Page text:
"It is hard to overstate the difficulty of the Volvo Ocean Race for the sailors and teams, the longest sporting event in any sport, and it is exactly this, the duration, that makes it so hard. A planned rotation of the crew at key times has become a crucial part of any successful team's strategy."
Caudrelier agrees. "This leg is going to be a tough, freezing cold, with big seas and strong winds – only the toughest sailors can endure it," he said.
Foxall could not be joining the race at a more challenging time. The first three boats finished the 5,264nm Leg 4 within just over eight minutes of each other after 20 days at sea with MAPFRE (Xabi Fernández/ESP) becoming the fourth team to win a leg.
Dongfeng Race Team won the second leg into their home port of Sanya from Abu Dhabi in January.
Foxall will replace Thomas Rouxel (FRA) on this leg, continuing the crew rotation programme set by Caudrelier to ensure his eight-man crew are fighting fit and bringing fresh energy into the team.
Navigator, Pascal Bidégorry (FRA), is back and will undoubtedly find the Southern Ocean leg less painful than being rested on land as he was for Leg 4. Caudrelier has yet to confirm which of his Chinese sailors will sail in the forthcoming stage.
The crew will be announced next week for the leg, which sets off on Sunday, March 15.

Damian Foxall's four Volvo Ocean Race appearances

2001-02 (Tyco)
2005-06 (Ericsson)
2008-09 (Green Dragon)
2011-12 (Groupama sailing team)

Published in Volvo Ocean Race

#tourofarabia – Cork and Kerry offshore sailors continue a strong performance in the Persian Gulf this week with Damian Foxall's Oman sail/EFG crew outwitting Crosshaven's David Kenefick sailing on Team Averda to lead the Tour of Arabia. 'Brutal conditions' were reported over the course of the latest 1100–mile leg with two boats in the seven boat fleet pushing speedo logs up through the hull in slamming wave conditions.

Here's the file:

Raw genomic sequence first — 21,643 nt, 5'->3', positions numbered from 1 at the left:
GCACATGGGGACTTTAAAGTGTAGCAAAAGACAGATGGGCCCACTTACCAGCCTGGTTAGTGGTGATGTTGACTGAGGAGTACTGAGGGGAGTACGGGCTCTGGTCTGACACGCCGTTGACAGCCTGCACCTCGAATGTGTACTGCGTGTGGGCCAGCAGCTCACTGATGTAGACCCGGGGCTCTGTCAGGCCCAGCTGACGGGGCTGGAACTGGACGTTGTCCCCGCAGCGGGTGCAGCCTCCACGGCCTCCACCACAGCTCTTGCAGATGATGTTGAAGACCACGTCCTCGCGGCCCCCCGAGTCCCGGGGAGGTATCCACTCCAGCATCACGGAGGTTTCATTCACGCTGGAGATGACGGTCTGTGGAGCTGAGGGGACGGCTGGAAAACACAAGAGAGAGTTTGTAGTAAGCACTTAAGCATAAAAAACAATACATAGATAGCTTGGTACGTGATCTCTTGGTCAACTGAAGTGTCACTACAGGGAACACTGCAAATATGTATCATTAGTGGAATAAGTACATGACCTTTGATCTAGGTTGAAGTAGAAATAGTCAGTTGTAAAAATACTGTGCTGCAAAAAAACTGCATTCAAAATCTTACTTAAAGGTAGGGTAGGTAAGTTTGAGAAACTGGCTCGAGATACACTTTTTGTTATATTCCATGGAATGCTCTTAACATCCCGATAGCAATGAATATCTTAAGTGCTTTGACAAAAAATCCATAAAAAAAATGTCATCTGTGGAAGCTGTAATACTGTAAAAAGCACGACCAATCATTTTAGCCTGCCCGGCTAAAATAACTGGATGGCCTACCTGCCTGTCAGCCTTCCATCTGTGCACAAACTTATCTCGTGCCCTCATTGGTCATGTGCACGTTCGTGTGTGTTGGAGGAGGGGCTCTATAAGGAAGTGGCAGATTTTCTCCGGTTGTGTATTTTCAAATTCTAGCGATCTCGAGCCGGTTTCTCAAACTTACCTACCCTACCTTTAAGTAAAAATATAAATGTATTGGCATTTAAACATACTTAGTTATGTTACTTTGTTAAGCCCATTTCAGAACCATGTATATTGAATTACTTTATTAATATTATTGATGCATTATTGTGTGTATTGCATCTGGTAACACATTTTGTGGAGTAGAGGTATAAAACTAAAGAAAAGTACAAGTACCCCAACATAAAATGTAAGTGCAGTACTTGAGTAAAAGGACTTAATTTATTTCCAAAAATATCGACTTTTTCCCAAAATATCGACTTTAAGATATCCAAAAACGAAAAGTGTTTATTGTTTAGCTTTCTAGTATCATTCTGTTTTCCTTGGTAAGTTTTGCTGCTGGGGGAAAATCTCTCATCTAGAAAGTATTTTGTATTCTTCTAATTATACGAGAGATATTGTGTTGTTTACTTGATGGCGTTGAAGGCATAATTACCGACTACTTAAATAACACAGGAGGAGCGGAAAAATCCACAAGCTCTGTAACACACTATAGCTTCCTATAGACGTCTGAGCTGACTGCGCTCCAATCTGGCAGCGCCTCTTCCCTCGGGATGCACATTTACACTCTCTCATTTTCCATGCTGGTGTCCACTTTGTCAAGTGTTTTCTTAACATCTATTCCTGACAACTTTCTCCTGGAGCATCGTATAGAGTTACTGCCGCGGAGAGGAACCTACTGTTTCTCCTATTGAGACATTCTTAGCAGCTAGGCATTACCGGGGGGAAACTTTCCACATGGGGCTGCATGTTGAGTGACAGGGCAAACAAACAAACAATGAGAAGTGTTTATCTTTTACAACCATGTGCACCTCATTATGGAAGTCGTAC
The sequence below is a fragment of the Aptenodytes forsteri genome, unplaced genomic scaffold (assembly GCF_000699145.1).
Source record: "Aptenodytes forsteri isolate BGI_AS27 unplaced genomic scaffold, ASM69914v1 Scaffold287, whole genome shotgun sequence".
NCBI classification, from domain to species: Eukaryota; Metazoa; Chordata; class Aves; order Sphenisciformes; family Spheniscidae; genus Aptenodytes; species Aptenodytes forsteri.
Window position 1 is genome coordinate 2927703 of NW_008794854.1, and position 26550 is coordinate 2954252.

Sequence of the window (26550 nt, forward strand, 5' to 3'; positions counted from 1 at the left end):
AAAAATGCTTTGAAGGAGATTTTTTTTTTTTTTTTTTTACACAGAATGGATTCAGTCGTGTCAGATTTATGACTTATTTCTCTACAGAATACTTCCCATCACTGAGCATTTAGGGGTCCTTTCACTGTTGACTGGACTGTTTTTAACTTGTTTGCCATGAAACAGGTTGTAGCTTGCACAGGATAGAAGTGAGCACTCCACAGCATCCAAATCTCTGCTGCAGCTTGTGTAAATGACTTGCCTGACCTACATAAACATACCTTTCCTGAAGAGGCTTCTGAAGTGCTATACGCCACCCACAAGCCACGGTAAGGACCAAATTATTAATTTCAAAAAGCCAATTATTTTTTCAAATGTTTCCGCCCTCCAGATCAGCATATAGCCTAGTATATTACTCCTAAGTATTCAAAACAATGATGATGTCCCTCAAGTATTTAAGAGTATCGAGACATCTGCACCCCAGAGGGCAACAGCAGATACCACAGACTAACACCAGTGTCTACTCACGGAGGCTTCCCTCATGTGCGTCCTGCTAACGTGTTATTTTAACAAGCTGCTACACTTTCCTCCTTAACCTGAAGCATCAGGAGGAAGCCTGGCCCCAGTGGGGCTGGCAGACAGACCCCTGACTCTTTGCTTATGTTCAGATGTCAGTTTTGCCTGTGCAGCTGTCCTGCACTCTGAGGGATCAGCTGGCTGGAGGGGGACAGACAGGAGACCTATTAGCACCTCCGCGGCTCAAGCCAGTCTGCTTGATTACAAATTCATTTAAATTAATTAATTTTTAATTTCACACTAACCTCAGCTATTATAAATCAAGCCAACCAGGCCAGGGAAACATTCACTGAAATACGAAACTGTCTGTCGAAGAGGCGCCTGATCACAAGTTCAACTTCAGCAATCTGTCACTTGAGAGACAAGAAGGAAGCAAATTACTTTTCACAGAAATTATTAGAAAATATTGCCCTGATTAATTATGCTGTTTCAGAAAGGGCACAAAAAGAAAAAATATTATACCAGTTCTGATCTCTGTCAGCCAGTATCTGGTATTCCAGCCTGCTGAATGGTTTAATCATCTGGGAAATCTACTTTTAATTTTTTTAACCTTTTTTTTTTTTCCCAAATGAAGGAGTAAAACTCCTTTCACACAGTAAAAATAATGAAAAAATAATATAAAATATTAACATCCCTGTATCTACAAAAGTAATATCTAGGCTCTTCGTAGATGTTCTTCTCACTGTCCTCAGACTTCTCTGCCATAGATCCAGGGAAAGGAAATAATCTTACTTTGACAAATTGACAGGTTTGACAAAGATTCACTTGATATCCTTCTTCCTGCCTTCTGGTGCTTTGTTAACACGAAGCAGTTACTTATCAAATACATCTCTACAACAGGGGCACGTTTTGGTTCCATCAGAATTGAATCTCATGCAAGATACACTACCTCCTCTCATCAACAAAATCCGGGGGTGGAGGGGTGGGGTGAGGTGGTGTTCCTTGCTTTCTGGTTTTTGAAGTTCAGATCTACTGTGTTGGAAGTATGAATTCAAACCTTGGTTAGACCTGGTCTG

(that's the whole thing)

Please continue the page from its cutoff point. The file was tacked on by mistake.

A third place in the final leg was enough to confirm Frenchman Sidney Gavignet and his mixed Omani and European team overall winners of EFG Sailing Arabia – The Tour for the second year in a row. EFG Bank (Monaco) were not the only champions in Bahrain on Saturday however with the new Volvo Ocean Race Rookie Award for the top two Under 30 sailors of the event going to Team Renaissance Omani sailor, Ali Al Balushi and British sailor from the University of Plymouth team, Richard Mason.

A course change from east to west for the 2015 edition resulted in 14-days of testing upwind racing on the six-leg, 760-nautical mile course from Oman to Bahrain. Noted for being one of the toughest on record, the 11 pro-am racing teams with crews from 21 different nations experienced a truly unique, highly competitive, cultural adventure.

Gavignet and crew; Damian Foxall (IRL), Alex Pella (ESP), Nicolas Lunven (FRA), Fabien Delahaye (FRA), Mohammed Al Mujaini (OMA), Abdull Rahman Al Mashari (OMA), and Abdallah Al Shukaili (OMA), sailed an impressive series but they didn't have it all their own way.

They were chased hard throughout by Marcel Herrera and his young student team from Plymouth University on Team Averda, who took second overall, and Zain Sailing Team from Kuwait headed by seasoned Tour competitor Cédric Pouligny with Gérald Véniard navigating, who finished third.

Gavignet was delighted with the result: "It feels good to have achieved the goal we set, we had a great atmosphere onboard, which I believe helped our performance."

"It is clearly harder and longer than previous editions. I believe the tougher it is, the more its reputation will grow particularly for pro Volvo Ocean Race teams looking for a training ground."

The three Omanis onboard the EFG Bank (Monaco) winning team, plus the Omani Renaissance crew and Navy of Oman team are testimony to Oman Sail's vision of developing the region's sailing talent and rekindling its rich maritime heritage through creating role models to inspire the next generation of sailors.